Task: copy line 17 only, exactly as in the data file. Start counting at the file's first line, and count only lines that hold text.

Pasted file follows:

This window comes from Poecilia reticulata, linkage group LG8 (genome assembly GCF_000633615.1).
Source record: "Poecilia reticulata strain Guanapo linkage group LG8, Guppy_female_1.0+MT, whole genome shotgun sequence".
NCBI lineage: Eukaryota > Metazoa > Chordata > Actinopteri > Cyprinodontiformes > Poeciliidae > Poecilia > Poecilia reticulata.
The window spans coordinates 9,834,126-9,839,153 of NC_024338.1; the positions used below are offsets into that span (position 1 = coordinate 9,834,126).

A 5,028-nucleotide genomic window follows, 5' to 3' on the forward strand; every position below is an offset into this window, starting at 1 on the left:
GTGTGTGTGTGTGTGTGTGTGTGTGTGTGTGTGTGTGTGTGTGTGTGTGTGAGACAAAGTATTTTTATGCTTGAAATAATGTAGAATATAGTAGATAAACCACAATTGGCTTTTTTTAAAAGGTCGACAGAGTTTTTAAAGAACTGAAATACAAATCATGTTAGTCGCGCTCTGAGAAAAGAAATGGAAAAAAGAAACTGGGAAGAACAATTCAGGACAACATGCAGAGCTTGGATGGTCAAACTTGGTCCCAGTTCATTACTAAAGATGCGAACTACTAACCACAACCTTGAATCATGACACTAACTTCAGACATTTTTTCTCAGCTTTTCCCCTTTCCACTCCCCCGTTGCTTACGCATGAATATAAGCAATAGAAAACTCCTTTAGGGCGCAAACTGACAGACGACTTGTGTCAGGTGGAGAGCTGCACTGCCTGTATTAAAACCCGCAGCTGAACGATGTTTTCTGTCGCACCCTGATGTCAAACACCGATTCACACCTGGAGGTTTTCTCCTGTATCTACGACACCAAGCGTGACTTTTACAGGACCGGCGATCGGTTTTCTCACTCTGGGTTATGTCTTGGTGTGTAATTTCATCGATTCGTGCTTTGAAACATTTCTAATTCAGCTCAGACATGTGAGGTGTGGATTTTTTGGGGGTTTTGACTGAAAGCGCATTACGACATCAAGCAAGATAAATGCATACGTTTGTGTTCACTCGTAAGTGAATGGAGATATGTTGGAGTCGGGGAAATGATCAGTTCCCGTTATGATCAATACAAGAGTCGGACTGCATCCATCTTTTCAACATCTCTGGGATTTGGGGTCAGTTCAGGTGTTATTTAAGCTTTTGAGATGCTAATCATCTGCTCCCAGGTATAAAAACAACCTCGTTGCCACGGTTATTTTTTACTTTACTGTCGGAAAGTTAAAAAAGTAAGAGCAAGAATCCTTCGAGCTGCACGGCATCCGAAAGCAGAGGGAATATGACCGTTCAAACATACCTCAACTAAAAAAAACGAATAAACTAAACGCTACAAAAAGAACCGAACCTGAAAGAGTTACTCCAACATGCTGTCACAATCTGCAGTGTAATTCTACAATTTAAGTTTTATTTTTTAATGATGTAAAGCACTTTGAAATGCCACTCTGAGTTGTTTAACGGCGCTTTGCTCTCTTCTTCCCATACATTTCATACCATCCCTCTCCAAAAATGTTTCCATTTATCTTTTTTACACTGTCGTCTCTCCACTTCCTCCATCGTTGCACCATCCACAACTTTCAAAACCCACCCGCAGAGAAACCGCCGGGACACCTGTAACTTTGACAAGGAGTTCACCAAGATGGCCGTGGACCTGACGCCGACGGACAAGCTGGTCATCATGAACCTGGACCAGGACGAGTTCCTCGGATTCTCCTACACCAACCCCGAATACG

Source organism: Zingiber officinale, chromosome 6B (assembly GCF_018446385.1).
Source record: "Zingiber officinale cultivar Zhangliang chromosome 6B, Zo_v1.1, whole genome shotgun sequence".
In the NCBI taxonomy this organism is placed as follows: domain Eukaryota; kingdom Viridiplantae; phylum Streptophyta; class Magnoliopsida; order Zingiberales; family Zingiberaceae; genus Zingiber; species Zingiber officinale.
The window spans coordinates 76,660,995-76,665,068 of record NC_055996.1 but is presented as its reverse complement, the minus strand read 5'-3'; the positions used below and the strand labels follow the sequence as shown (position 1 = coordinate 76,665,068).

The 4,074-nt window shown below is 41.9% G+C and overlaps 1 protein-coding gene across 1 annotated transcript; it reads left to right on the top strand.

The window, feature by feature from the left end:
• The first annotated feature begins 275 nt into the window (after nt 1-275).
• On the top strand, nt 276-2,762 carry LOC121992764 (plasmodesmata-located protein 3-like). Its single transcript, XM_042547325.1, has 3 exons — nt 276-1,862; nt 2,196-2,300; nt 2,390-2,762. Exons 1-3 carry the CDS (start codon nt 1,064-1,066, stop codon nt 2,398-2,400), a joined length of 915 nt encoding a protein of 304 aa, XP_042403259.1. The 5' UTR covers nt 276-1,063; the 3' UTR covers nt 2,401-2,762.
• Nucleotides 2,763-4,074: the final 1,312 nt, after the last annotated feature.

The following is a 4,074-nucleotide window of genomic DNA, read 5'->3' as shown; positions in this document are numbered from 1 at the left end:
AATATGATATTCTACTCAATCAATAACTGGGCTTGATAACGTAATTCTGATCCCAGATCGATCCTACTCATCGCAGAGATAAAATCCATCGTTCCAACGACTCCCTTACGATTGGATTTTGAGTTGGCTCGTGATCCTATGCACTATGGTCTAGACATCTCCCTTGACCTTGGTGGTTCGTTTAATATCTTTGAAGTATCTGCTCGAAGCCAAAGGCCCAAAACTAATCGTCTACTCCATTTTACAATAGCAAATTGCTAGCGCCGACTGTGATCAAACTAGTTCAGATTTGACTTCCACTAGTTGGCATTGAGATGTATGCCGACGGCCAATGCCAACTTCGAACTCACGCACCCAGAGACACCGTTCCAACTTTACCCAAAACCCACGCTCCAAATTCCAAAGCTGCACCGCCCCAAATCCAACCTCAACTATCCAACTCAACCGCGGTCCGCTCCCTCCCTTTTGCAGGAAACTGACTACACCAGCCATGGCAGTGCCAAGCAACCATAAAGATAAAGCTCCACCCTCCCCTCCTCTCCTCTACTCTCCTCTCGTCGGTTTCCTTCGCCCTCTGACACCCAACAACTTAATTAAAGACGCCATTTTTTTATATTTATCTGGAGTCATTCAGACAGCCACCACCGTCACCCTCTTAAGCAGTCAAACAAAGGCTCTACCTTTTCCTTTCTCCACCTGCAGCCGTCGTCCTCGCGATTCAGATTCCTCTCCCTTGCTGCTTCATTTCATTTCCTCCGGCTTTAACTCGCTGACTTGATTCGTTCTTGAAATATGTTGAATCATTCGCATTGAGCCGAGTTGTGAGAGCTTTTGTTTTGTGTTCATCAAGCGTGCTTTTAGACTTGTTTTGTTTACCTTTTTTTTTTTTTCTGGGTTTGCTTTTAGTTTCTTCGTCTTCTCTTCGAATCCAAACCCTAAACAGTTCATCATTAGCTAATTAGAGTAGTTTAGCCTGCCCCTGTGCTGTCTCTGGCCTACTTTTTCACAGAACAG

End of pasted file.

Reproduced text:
AATATGATATTCTACTCAATCAATAACTGGGCTTGATAACGTAATTCTGATCCCAGATCGATCCTACTCATCGCAGAGATAAAATCCATCGTTCCAACGACTCCCTTACGATTGGATTTTGAGTTGGCTCGTGATCCTATGCACTATGGTCTAGACATCTCCCTTGACCTTGGTGGTTCGTTTAATATCTTTGAAGTATCTGCTCGAAGCCAAAGGCCCAAAACTAATCGTCTACTCCATTTTACAATAGCAAATTGCTAGCGCCGACTGTGATCAAACTAGTTCAGATTTGACTTCCACTAGTTGGCATTGAGATGTATGCCGACGGCCAATGCCAACTTCGAACTCACGCACCCAGAGACACCGTTCCAACTTTACCCAAAACCCACGCTCCAAATTCCAAAGCTGCACCGCCCCAAATCCAACCTCAACTATCCAACTCAACCGCGGTCCGCTCCCTCCCTTTTGCAGGAAACTGACTACACCAGCCATGGCAGTGCCAAGCAACCATAAAGATAAAGCTCCACCCTCCCCTCCTCTCCTCTACTCTCCTCTCGTCGGTTTCCTTCGCCCTCTGACACCCAACAACTTAATTAAAGACGCCATTTTTTTATATTTATCTGGAGTCATTCAGACAGCCACCACCGTCACCCTCTTAAGCAGTCAAACAAAGGCTCTACCTTTTCCTTTCTCCACCTGCAGCCGTCGTCCTCGCGATTCAGATTCCTCTCCCTTGCTGCTTCATTTCATTTCCTCCGGCTTTAACTCGCTGACTTGATTCGTTCTTGAAATATGTTGAATCATTCGCATTGAGCCGAGTTGTGAGAGCTTTTGTTTTGTGTTCATCAAGCGTGCTTTTAGACTTGTTTTGTTTACCTTTTTTTTTTTTTCTGGGTTTGCTTTTAGTTTCTTCGTCTTCTCTTCGAATCCAAACCCTAAACAGTTCATCATTAGCTAATTAGAGTAGTTTAGCCTGCCCCTGTGCTGTCTCTGGCCTACTTTTTCACAGAACAG